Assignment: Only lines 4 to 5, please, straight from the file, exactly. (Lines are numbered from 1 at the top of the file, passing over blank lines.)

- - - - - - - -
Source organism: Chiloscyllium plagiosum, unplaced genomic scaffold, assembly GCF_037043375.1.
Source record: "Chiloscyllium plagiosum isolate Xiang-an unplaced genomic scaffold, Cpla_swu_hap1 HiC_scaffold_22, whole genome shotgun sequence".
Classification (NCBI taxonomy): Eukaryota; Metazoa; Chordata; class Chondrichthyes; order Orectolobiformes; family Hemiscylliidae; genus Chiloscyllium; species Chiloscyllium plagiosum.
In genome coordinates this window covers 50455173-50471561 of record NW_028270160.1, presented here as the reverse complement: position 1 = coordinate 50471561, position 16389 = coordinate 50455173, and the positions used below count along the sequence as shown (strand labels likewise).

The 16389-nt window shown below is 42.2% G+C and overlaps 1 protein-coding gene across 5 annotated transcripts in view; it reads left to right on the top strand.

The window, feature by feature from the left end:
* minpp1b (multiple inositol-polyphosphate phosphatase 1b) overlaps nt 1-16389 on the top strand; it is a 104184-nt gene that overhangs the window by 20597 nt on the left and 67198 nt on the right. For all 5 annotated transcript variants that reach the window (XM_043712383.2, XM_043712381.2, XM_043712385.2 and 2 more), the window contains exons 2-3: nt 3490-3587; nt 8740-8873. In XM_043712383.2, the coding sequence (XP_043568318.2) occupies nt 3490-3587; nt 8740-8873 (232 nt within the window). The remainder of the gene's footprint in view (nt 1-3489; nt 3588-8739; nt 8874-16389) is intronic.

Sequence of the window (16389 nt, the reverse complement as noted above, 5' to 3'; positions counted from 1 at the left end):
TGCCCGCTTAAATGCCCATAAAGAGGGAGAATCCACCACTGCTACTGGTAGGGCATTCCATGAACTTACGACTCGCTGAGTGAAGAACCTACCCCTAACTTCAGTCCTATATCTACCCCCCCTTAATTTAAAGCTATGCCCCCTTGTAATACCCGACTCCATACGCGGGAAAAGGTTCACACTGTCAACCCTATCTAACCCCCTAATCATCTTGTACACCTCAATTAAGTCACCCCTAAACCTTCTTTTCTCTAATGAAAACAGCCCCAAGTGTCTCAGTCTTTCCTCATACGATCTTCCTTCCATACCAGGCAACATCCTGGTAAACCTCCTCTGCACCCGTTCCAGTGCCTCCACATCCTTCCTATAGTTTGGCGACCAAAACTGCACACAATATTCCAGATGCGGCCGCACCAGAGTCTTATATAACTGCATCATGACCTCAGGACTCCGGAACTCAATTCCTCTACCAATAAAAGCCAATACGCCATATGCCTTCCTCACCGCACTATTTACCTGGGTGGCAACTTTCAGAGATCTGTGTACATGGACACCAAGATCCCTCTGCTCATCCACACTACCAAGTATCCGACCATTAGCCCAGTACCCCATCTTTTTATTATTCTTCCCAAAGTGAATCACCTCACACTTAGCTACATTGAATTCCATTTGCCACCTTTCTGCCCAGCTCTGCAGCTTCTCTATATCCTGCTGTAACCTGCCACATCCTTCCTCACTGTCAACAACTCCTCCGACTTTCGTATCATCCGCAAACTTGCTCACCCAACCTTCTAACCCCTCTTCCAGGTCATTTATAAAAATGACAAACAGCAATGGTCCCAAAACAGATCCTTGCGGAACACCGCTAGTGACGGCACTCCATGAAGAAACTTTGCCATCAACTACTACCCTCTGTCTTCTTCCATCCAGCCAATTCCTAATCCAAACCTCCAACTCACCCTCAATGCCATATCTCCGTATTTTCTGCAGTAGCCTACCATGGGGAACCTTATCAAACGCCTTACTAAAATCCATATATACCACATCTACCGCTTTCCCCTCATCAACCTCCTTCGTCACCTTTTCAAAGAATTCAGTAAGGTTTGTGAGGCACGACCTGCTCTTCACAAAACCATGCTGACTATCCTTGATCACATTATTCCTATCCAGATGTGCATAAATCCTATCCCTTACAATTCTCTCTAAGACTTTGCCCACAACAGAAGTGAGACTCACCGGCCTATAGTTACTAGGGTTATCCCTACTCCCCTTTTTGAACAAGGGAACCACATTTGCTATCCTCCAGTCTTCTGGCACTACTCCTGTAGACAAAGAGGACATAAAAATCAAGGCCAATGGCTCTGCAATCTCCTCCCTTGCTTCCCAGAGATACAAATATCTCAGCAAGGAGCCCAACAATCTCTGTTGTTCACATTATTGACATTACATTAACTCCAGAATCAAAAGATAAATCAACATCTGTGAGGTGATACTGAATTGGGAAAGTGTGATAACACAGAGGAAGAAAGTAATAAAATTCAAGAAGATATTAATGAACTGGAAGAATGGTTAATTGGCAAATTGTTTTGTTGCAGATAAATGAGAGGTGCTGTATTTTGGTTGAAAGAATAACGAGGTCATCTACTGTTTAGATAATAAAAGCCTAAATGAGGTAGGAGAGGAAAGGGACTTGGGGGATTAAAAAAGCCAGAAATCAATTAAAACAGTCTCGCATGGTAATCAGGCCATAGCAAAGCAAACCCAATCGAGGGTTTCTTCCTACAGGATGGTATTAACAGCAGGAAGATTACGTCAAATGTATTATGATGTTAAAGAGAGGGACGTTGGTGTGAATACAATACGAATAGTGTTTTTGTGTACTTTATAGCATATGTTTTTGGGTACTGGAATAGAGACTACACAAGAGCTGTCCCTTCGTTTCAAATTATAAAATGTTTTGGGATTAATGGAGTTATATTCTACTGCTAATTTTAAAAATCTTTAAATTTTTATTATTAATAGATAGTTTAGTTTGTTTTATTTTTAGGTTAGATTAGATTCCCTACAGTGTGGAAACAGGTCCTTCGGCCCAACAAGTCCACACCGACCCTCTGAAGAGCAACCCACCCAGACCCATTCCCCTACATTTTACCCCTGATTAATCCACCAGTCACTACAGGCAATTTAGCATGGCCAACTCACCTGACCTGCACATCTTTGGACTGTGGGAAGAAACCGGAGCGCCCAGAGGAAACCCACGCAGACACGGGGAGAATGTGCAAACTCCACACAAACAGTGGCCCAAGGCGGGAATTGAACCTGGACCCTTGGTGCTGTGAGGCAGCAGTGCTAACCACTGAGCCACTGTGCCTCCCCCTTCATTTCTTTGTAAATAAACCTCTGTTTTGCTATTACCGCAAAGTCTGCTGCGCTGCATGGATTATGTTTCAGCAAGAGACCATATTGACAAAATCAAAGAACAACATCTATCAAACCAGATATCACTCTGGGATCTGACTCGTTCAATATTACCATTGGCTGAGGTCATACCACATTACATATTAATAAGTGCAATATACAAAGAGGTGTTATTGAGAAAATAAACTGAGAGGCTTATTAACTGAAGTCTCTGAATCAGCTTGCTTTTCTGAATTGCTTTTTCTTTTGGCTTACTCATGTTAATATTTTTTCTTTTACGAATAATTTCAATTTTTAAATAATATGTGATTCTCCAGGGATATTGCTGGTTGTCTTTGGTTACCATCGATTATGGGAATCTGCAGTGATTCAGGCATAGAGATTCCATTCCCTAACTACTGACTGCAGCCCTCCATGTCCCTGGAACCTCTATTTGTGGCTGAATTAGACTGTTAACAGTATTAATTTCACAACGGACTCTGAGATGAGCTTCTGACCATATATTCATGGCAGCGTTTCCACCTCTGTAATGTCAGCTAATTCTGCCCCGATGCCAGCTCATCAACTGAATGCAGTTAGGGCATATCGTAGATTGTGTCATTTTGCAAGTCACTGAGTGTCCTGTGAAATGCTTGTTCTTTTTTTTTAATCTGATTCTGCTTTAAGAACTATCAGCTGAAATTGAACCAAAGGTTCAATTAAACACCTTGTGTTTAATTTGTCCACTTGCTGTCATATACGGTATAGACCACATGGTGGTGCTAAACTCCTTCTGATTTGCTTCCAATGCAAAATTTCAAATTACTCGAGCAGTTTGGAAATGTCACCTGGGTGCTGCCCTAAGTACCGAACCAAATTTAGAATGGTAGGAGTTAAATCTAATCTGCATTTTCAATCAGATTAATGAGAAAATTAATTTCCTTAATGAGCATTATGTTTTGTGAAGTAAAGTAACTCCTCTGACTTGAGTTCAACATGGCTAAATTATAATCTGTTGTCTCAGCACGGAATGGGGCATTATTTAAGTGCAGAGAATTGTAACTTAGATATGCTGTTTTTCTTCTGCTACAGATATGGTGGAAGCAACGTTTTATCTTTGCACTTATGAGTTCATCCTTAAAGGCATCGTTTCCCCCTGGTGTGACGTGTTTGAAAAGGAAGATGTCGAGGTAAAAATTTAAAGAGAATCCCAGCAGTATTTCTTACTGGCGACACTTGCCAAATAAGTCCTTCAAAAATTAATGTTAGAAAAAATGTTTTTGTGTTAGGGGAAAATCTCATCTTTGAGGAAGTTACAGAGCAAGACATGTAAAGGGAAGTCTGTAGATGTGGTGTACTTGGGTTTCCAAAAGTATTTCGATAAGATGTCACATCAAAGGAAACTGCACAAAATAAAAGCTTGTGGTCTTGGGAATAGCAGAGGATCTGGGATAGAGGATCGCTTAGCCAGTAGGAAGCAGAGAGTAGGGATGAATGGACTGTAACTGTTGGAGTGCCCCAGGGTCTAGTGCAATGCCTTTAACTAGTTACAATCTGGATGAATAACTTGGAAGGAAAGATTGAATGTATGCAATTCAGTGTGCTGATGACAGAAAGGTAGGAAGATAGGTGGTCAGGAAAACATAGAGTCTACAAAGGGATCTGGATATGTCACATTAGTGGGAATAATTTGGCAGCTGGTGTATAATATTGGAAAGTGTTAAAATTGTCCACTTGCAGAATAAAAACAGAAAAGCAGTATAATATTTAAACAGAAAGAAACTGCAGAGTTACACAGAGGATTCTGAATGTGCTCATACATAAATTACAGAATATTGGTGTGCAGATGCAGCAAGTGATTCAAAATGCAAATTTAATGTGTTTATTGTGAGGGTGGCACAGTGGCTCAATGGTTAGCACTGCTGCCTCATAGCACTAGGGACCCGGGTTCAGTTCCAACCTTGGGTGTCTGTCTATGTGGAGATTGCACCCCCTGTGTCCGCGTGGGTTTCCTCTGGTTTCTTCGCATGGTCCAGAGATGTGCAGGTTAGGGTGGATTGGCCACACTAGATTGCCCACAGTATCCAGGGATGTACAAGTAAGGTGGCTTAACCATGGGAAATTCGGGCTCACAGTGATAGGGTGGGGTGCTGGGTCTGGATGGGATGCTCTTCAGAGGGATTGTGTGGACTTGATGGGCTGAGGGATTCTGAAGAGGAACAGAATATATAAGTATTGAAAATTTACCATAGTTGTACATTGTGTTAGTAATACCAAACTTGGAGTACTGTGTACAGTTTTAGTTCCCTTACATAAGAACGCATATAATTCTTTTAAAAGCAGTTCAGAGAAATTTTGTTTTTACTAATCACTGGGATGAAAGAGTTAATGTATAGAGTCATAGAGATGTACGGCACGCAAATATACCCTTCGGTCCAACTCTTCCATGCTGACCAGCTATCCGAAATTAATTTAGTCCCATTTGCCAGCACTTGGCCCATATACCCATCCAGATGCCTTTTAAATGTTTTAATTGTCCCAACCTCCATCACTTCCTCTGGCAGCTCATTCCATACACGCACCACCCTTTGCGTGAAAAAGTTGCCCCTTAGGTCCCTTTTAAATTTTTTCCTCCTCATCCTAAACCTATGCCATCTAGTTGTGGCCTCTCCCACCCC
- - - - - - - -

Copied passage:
In genome coordinates this window covers 50455173-50471561 of record NW_028270160.1, presented here as the reverse complement: position 1 = coordinate 50471561, position 16389 = coordinate 50455173, and the positions used below count along the sequence as shown (strand labels likewise).

The 16389-nt window shown below is 42.2% G+C and overlaps 1 protein-coding gene across 5 annotated transcripts in view; it reads left to right on the top strand.